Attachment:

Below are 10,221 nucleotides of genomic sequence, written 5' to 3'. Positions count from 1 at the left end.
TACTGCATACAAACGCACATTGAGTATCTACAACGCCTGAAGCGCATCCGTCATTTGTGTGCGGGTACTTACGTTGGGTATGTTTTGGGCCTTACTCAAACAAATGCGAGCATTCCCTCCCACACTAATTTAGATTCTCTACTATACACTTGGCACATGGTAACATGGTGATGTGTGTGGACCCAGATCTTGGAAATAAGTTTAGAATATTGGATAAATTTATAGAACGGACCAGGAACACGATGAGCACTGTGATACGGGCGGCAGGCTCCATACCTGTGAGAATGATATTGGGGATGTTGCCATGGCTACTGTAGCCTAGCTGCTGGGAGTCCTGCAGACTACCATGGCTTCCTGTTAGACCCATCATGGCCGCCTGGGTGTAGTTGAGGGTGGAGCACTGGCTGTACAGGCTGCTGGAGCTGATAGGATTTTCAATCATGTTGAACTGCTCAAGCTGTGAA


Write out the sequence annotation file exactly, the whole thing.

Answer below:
Below are 10,221 nucleotides of genomic sequence, written 5' to 3'. Positions count from 1 at the left end.
TACTGCATACAAACGCACATTGAGTATCTACAACGCCTGAAGCGCATCCGTCATTTGTGTGCGGGTACTTACGTTGGGTATGTTTTGGGCCTTACTCAAACAAATGCGAGCATTCCCTCCCACACTAATTTAGATTCTCTACTATACACTTGGCACATGGTAACATGGTGATGTGTGTGGACCCAGATCTTGGAAATAAGTTTAGAATATTGGATAAATTTATAGAACGGACCAGGAACACGATGAGCACTGTGATACGGGCGGCAGGCTCCATACCTGTGAGAATGATATTGGGGATGTTGCCATGGCTACTGTAGCCTAGCTGCTGGGAGTCCTGCAGACTACCATGGCTTCCTGTTAGACCCATCATGGCCGCCTGGGTGTAGTTGAGGGTGGAGCACTGGCTGTACAGGCTGCTGGAGCTGATAGGATTTTCAATCATGTTGAACTGCTCAAGCTGTGAA